"All she needs is a mic drop. I swear, that's the only thing missing. She fucking owns everything that ever existed. She just needs a mic drop."A character having just delivered an awesome speech or performance will emphasize just how awesome it was by purposefully toppling a microphone stand or dropping the microphone from shoulder level height just before leaving the stage. Since this is a showy, arrogant gesture, comedy is frequently wrought by having self-effacing or rule-conscious characters do it. Expect a wide range of audience reaction, from Show Stopper rapturous applause to Chirping Crickets silence. This action is often, but not always, accompanied by the stock phrase, "<Name> out" or "Peace out". Can also be parodied by NOT cutting out the sound while doing this, creating horrible sounding noise. This is also why people hold the mic up high before dropping it - it's a cue for the sound tech to cut power to it. The term mic drop has also been adopted to refer to a definitive statement for which there is no valid comeback or debate. ("He delivered the mic drop on the argument.") The mic drop also has connotations of an unspoken challenge, daring anyone who thinks they can do better to pick up the mic. If someone does rise to the challenge and picks up the mic, the mic dropper can be seen as a showboater who didn't quit gracefully while he was ahead, especially if the challenger subsequently outclasses him. On the other hand, if the challenger fails to meet the challenge, he'll probably be seen as a fool who can't recognize he's in way over his head. Related to less-boastful use of this in stand-up comedy, the term is also used as Self-Deprecation akin to the Rimshot (usually accompanied by “Thank you, ladies and gentlemen, I’ll be here all week.”).
open/close all folders
- This Jack in the Box commercial. Jack comes back to retrieve the mic so nobody trips.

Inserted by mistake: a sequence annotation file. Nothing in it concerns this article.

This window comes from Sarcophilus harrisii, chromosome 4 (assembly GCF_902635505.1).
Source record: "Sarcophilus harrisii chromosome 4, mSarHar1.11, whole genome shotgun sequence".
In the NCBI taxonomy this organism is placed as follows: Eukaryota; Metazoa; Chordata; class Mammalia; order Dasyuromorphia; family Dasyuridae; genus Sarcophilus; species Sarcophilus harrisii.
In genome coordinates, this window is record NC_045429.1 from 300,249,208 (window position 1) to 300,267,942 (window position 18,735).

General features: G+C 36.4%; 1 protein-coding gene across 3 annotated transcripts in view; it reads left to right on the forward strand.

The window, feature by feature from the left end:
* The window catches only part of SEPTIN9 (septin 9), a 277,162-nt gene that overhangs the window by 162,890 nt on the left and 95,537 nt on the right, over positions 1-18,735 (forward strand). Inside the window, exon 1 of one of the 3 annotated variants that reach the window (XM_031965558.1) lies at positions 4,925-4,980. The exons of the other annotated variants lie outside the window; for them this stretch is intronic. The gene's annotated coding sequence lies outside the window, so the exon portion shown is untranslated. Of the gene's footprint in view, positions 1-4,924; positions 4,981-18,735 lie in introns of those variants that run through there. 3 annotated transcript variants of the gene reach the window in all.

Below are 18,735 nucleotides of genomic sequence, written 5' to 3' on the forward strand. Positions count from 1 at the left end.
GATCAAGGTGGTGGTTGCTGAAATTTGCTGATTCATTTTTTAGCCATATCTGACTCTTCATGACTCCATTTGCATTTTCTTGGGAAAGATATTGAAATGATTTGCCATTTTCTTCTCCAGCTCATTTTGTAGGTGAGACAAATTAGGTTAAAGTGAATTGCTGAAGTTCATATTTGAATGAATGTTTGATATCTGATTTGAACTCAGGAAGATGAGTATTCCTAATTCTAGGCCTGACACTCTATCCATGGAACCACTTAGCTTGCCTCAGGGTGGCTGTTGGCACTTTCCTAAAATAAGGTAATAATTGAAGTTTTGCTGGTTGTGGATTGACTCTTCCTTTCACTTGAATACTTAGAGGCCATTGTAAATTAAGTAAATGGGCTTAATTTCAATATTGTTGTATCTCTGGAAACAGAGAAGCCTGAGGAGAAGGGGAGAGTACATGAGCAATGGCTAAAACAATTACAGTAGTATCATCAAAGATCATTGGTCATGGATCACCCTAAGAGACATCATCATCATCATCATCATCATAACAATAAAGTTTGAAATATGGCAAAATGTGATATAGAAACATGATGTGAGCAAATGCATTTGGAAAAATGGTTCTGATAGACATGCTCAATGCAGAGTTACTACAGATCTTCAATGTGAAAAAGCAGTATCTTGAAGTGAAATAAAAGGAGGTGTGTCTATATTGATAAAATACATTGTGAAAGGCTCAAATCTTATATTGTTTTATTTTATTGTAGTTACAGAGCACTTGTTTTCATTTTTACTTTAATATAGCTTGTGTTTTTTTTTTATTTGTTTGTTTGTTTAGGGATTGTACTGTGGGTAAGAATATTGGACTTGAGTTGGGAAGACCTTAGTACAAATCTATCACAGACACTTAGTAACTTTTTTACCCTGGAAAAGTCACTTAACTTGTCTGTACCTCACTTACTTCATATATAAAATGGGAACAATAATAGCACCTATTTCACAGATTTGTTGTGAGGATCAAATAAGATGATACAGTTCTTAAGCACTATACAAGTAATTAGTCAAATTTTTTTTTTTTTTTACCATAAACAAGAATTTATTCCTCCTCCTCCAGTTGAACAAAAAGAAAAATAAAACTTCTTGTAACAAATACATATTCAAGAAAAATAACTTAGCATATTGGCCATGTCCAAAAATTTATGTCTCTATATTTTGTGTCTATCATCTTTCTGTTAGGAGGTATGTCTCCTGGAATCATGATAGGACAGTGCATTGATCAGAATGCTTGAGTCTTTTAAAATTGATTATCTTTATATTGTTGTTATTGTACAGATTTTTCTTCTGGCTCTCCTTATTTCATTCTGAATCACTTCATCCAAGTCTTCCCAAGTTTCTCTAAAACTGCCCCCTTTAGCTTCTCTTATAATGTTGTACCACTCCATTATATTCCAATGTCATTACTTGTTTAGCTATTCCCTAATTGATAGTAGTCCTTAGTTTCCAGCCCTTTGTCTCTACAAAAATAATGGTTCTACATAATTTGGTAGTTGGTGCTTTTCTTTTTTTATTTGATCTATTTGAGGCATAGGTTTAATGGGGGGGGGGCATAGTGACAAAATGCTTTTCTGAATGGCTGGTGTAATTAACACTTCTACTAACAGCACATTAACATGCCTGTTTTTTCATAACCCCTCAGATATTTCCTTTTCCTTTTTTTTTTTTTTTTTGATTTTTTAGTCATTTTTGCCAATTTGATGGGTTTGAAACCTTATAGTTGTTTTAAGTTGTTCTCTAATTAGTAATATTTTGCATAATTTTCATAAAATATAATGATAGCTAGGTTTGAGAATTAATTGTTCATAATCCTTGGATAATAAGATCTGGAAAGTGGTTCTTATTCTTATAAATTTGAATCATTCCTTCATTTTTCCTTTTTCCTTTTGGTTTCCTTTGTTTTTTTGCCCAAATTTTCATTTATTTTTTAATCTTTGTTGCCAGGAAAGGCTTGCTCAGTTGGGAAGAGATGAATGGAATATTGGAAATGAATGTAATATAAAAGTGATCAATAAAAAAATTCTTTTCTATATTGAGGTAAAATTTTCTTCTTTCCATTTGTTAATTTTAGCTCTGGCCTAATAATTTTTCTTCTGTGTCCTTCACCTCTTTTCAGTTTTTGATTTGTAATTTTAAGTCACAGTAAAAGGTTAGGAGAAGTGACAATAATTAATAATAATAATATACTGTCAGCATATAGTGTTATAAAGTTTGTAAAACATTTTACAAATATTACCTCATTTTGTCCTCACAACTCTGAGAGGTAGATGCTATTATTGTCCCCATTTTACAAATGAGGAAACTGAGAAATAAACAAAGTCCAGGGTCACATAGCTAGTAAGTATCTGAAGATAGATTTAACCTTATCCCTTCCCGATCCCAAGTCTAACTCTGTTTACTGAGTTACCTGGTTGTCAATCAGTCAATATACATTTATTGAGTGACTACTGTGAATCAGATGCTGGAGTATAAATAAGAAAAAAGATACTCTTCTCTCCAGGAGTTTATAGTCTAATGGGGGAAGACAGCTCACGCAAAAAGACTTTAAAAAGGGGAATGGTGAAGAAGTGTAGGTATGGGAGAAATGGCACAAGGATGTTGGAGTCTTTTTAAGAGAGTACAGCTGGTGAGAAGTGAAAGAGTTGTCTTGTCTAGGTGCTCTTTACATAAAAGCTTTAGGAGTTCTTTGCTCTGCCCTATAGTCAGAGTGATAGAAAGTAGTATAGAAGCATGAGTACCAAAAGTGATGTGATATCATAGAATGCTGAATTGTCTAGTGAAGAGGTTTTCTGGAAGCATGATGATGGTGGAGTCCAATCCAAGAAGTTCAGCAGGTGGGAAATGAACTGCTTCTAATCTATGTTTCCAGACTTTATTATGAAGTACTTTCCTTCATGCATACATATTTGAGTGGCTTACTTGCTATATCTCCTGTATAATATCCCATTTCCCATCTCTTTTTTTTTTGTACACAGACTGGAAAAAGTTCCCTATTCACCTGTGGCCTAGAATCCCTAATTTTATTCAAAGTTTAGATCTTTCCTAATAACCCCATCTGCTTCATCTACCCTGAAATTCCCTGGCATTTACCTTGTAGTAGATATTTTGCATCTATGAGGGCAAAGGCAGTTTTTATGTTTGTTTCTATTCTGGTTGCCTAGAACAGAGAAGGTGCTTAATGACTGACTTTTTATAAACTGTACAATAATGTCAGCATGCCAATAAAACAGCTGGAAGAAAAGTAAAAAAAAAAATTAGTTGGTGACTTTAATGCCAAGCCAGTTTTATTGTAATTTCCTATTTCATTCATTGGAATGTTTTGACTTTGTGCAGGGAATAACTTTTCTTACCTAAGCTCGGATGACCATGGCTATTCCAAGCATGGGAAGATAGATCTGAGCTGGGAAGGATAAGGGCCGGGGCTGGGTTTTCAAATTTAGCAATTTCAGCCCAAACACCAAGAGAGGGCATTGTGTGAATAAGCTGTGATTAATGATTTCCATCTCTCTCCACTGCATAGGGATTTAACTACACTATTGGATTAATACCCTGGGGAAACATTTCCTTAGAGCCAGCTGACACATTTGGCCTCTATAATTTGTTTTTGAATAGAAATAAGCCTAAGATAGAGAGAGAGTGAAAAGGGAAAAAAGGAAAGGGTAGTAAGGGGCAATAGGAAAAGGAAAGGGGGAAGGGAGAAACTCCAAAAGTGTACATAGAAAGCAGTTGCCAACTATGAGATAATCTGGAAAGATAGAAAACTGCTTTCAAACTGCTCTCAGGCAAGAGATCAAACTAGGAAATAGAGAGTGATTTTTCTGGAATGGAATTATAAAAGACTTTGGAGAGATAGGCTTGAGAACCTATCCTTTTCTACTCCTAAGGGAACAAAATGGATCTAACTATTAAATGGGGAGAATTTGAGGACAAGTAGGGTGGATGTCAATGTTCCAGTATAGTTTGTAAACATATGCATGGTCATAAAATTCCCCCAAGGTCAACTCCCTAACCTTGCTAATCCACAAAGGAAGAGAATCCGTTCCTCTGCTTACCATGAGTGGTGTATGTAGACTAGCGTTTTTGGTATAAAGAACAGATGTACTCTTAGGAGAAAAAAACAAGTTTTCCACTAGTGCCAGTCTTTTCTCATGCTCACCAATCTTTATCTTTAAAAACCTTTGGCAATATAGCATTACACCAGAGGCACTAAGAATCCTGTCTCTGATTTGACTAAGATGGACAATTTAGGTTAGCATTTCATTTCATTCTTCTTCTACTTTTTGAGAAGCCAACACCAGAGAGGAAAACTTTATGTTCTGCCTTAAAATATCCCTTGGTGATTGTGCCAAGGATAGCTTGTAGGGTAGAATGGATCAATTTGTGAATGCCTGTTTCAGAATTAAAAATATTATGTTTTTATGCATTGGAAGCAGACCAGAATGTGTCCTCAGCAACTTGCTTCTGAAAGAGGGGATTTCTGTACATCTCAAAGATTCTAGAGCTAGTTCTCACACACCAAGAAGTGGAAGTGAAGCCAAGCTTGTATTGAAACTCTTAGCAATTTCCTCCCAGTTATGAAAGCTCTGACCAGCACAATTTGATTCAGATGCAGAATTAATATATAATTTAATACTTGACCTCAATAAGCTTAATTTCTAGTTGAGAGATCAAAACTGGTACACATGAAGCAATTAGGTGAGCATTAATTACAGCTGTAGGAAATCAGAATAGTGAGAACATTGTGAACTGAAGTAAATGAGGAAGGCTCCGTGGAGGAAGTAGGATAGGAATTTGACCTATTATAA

Films — Animation
- Snips and Snails drop the mic this after their incredibly bad rap in My Little Pony: Equestria Girls – Rainbow Rocks, without cutting out the audio, resulting in a ton of feedback. Principal Celestia even remarks "please do not drop the microphones", despite being under the villain's mind control at the time.
- One of the trailers for Minions has Bob (the youngest of the three) do it after delivering a speech to the crowd.
- In the first teaser for The LEGO Batman Movie, Batman drops the microphone he's been beat-boxing on after announcing his movie.
Batman: Batman out... Wait, wait, Batman back in! Forgot to drop the mic. *Drops mic*
Films — Live-Action
- In Tenacious D in The Pick of Destiny JB knocks the mic stand over after the D's first "concert" (a one-song amatuer/open mic night). The audience is not impressed.
- Bane does this in The Dark Knight Rises after giving his big speech to Gotham at the football stadium, tossing the microphone on the dead body of Dr. Pavel, whom he's just murdered.
- Faith does this after finishing a song in Strange Days.
- Annie Edison finishing her eulogy for Star-Burns.
Annie: Edison out!
- Chang when admonishing Jeff for "taking advantage of the emotionally vulnerable".
- Annie Edison finishing her eulogy for Star-Burns.
- Parks and Recreation: Ben Wyatt (pictured) after condemning Denmark in the Model United Nations.
- 30 Rock: Liz Lemon at the end of her high school reunion.
Liz: Lemon out!